Indian space sector has endless potential: Capt. Gopichand Thotakura

The Indian space sector, led by the Indian Space Research Organisation (ISRO) and other private players, has endless potential, and it’s time to take elephant steps to scale higher, said Captain Gopichand Thotakura on Monday.

“India has achieved something which other countries have not been able to achieve for decades. And to really defy landing on the South Pole, as the first country shows that the potential is absolutely endless,” Captain Gopichand, who is soon set to become the first Indian to become a space tourist, told

Captain Gopichand will soon be a part of the six-person crew flying on Blue Origin’s NS-25 mission to the edge of space.

He said that most of space travel is restricted by funding. But with the opening of the sector to public-private partnership “space is not the limit anymore, we can reach far beyond what any other country has already reached. And what you saw with Chandrayaan is just a small example”.

He said that India, which is the most populated country in the world, has a foot in almost every industry possible, but “we are yet to put a human in a rocket launched from Sriharikota”.

“The funding is what we’re missing,” which will now happen due to privatisation of the sector.

Lauding the efforts of ISRO, he said the funds which the ISRO spent on the Chandrayaan mission to the Moon are “unbelievable”.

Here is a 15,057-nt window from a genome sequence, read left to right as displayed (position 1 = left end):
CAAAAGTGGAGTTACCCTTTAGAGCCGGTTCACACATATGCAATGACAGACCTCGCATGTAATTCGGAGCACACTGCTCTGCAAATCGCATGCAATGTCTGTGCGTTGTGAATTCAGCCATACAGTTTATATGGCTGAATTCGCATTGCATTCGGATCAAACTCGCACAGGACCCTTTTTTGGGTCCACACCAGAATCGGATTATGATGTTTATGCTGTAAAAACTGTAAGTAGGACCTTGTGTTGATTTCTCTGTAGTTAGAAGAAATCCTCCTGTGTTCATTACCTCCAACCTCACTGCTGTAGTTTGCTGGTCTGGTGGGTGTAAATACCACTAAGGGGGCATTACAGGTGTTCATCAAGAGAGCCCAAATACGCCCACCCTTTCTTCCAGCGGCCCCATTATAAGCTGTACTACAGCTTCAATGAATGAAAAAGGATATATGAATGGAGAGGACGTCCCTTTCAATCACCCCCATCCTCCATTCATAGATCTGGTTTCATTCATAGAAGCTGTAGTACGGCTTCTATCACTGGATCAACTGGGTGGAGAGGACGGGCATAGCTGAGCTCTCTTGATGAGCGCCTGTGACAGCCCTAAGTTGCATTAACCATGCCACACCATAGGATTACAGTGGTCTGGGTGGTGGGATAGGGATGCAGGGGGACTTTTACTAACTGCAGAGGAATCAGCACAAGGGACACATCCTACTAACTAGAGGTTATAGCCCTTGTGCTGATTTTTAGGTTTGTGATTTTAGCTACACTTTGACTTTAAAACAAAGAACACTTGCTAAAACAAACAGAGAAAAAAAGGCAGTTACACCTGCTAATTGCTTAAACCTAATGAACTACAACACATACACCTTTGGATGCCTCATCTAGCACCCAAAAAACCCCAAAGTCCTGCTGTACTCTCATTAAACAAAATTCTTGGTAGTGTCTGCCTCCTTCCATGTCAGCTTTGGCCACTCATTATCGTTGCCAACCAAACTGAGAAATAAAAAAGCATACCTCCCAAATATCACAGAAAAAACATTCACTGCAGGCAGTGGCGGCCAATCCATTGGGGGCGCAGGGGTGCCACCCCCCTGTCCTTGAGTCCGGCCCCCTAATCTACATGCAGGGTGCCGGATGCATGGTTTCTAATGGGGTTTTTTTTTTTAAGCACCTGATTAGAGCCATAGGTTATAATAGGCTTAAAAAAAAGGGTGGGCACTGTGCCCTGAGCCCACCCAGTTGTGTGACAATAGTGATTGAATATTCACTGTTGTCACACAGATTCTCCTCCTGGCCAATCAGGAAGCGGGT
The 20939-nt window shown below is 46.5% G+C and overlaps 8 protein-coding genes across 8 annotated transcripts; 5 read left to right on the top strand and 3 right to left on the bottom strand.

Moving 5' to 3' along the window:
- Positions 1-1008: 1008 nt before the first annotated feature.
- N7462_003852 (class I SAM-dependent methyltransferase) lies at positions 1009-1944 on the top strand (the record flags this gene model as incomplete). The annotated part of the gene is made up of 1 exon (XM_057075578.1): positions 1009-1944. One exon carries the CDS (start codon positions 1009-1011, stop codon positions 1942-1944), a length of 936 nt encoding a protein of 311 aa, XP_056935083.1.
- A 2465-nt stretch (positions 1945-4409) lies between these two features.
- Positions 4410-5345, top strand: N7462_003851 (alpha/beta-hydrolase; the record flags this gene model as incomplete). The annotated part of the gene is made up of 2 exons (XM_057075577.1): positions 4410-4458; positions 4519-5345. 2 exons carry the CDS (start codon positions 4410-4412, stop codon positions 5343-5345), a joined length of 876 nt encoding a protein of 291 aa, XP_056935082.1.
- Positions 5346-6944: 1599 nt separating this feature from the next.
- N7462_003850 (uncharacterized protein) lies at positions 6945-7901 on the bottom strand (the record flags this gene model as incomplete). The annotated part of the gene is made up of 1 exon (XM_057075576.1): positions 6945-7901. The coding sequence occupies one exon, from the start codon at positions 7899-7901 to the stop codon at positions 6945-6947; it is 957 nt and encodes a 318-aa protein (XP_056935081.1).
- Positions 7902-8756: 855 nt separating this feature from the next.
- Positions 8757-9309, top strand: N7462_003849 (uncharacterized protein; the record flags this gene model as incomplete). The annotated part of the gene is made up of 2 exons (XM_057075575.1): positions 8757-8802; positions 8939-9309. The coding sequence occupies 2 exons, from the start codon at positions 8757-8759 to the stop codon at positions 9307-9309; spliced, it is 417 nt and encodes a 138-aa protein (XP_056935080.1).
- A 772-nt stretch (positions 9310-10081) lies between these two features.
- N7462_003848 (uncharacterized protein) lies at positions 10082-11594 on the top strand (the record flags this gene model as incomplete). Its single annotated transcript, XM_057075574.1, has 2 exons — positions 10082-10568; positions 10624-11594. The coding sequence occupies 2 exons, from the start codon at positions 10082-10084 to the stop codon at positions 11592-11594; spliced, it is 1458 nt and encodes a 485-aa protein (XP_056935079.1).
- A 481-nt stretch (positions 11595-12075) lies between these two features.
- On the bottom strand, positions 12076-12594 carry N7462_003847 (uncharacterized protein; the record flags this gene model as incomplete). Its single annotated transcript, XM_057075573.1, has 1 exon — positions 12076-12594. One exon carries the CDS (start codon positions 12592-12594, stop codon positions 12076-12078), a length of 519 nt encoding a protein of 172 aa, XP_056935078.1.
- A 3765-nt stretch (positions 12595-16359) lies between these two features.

In August 2023, the Chandrayaan-3 mission, led by scientists at ISRO, made history by becoming the first nation in the world to land near the south pole of the Moon. It has also become the fourth nation to make a soft landing on the Moon after the erstwhile USSR, the US, China.

“I think that the world is ready to be awakened with what ISRO can do,” he said while speaking about the Gaganyaan mission and more from ISRO. He, however, noted that “It’s not about baby steps anymore, we need to take elephant steps”.

The Gaganyaan mission aims to send a manned three-day mission to space, which will orbit 400 km above Earth and will return.

Four group captains from the Indian Air Force — Prasanth Balakrishnan Nair, Ajit Krishnan, and Angad Pratap, and wing commander Shubanshu Shukla — have been selected for the mission, slated for 2025.

Captain Gopichand, said to aspire for a day when a civilian, from a non-science background, from the Indian soil would fly to space, either as an astronaut or as a tourist.

“It is one of the things where I want to contribute. I don’t come from a military background. To be selected for such missions is to break the barrier, to put a civilian in space, to have our blood, who’s not from a military background. “

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